A Warm Embrace

G by Soo Hong

March 1 - April 28, 2024
Open 12 Noon to 5 PM Thursdays through Mondays
Jeanette Best Gallery
701 Water Street, Port Townsend, Washington

      From a jewel-toned series of aura paintings to mosaics evoking Shangri-La, A Warm Embrace offers art to enfold the viewer.

These works were created by five women who come from across the country and around the world. Each shows us her ways of responding to her inner and outer journey.

Two of the artists will teach Northwind Art School classes this spring! Find Xin Xin's online offerings and Neha Panicker's in-person workshop on our Take a Class page.  

Abstract painter Soo Hong has exhibited in her native South Korea, as well as in London, Shanghai and the United States. She recently said that she used to feel guilty about making art for her own pleasure.

“I came to the realization,” Soo said, “that holding onto this guilt did not improve the quality of my work. I have now fully embraced the necessity of making art, believing in total freedom and creativity ... The more I paint or create art, the stronger it becomes, and I feel alive.”

Seattle mixed-media artist Jody Joldersma has a studio in Pioneer Square. Educated at Pratt Institute in Brooklyn, N.Y., she’s an alumna of the Feminist Intensive program at Soapbox Inc., and a co-founder of Feminist Camp Seattle. In her narrative art, she’s inspired by her youth caught between a collapsing steel town and the rural escapism of her grandparents’ farm in the coal mountains of Pennsylvania. Jody layers her drawings, paint, and original photography on wood, leaving the construction process visible in the final image.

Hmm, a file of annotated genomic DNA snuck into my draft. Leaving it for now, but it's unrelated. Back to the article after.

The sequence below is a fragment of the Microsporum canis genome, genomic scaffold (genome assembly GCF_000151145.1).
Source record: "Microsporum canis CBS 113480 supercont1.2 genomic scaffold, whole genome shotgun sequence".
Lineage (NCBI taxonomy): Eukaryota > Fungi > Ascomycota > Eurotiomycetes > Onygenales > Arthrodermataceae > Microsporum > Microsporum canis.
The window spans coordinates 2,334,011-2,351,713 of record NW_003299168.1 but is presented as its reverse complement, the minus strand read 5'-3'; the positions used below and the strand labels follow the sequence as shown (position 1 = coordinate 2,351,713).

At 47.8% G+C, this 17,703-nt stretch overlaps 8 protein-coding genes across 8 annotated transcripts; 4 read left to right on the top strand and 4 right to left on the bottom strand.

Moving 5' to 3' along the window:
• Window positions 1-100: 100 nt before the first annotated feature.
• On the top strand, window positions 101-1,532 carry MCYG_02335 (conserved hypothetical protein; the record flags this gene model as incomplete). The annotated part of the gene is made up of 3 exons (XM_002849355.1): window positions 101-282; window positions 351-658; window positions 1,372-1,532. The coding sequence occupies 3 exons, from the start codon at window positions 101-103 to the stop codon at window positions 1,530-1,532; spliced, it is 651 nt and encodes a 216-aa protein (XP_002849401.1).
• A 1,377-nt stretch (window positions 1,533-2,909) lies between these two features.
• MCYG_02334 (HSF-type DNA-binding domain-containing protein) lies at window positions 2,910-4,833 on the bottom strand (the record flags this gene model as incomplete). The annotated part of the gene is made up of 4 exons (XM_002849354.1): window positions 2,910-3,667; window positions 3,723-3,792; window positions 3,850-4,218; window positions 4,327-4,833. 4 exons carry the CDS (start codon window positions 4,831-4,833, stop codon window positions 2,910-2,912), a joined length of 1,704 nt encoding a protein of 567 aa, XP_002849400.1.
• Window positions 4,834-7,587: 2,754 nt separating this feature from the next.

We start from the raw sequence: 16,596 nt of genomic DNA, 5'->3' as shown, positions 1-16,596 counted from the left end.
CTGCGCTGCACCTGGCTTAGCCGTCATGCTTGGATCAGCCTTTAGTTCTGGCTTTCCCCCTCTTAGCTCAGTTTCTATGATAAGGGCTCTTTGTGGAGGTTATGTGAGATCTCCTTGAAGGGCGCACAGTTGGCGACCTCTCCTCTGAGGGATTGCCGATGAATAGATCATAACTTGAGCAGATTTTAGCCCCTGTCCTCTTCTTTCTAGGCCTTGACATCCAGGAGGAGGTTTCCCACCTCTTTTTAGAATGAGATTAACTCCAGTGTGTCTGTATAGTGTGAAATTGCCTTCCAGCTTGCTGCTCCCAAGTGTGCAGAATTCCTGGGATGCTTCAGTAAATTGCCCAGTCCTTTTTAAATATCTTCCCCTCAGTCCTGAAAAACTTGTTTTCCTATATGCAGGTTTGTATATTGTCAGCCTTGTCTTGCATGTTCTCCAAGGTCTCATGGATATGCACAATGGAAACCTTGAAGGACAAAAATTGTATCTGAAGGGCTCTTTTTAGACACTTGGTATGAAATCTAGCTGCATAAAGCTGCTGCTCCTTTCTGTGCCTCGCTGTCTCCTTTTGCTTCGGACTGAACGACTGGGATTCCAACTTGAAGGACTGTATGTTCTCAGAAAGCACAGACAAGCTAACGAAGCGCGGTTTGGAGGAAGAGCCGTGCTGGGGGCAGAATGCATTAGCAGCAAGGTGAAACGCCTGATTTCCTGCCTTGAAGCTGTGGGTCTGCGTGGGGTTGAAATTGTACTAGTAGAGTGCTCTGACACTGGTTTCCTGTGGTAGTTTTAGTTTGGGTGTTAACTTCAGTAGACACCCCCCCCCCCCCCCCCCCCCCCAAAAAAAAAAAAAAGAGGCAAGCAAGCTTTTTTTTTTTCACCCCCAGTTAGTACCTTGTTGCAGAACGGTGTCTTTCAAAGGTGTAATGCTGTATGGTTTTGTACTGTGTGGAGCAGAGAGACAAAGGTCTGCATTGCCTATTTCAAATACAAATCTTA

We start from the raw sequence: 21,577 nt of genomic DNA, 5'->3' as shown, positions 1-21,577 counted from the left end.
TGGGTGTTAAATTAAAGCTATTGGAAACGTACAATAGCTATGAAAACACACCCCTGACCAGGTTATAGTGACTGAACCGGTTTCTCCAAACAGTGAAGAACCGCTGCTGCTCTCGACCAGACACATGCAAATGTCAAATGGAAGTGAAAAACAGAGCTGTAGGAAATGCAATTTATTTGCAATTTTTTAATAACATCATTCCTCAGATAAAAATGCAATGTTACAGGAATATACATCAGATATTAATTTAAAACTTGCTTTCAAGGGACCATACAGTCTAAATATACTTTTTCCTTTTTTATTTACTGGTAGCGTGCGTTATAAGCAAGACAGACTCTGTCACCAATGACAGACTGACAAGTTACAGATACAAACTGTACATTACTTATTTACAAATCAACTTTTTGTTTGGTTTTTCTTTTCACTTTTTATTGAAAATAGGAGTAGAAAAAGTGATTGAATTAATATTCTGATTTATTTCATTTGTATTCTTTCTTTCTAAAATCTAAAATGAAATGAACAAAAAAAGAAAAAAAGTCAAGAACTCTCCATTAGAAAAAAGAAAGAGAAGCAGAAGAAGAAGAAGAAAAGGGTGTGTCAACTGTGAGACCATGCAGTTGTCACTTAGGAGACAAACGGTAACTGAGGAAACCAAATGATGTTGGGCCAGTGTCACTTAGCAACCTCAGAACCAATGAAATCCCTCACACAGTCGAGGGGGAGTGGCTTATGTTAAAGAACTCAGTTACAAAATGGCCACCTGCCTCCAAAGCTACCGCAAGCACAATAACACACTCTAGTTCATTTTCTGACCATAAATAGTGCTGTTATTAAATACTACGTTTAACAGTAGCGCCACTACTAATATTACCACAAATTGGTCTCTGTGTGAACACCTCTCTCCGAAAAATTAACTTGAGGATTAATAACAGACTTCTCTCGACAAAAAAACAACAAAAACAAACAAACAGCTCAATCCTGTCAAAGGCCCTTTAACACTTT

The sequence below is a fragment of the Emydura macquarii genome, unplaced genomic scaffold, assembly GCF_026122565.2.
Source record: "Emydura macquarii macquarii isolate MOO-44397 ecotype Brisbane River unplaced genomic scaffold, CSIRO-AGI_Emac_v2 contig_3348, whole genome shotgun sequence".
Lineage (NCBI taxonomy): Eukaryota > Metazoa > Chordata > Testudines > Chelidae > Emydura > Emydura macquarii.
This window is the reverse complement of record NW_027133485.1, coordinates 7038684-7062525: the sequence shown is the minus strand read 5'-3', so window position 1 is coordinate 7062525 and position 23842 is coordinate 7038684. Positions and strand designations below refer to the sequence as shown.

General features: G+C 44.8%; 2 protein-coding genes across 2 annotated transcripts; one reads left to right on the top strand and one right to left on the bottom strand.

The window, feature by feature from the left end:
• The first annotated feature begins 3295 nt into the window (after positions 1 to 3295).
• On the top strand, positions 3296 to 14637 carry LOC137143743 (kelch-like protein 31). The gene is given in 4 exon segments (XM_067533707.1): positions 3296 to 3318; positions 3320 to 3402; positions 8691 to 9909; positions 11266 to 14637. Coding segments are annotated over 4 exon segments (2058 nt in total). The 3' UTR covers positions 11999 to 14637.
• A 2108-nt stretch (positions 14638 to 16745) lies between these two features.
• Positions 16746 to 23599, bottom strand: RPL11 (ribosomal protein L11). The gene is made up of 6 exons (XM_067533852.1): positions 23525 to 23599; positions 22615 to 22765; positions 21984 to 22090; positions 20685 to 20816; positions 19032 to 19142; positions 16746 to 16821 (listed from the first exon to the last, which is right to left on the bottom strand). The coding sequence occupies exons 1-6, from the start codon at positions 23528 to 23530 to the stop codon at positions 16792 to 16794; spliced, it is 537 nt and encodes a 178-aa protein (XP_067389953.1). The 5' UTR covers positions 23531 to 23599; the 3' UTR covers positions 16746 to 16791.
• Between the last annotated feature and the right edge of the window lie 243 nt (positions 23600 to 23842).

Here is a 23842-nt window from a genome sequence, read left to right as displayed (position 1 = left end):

Naoko Morisawa was born in Tokyo, Japan, and studied at Japan’s Tama Art University. She taught art classes in her native country, and, just this January, guided a paper mosaic collage class at Northwind Art School. Since Naoko moved to the Pacific Northwest two decades ago, her works have been chosen for public art projects for cities including Seattle, Edmonds and Kent, while the Seattle-Tacoma International Airport and many other places have added her work to their public collections. In A Warm Embrace, Naoko’s “On the Way to Shangri-La” creations evoke Tougenkyo, a kind of paradise or utopia. “One day, when everyone leaves this world, he/she will experience the alone journey,” she writes, “and see the mysterious route to this happy place."

Neha Panicker is an architect turned artist who is originally from India. Making art, she said, is how she embraces herself — her musings and her dreams. Into "A Warm Embrace," she brings her “Portal Fantasy” series, in which she imagines the intrigue of entering a portal and experiencing teleportation or transformation. Panicker 's “Aura” series, paintings of individuals' unique auras, will also appear in the show.

Xin Xin was born in Beijing, China, and grew up in Seattle. She worked in the corporate world for years, and then set out on an extended solo sojourn around the world. Upon returning to the Puget Sound region, Xin went to work for a local art school. She has since developed her art practice, exhibited her abstract creations across the region, and found abundant joy in teaching art to children, seniors and many students in between.

For Xin, art-making is a powerful salve for healing traumatic emotions. “When I paint, I get into this meditative zone. It's something I couldn't achieve through sitting meditation,” she said. “There are no thoughts or chatter in my mind, and I simply focus on the tip of the brush. Although physically tiring, the painting sessions give me peace.”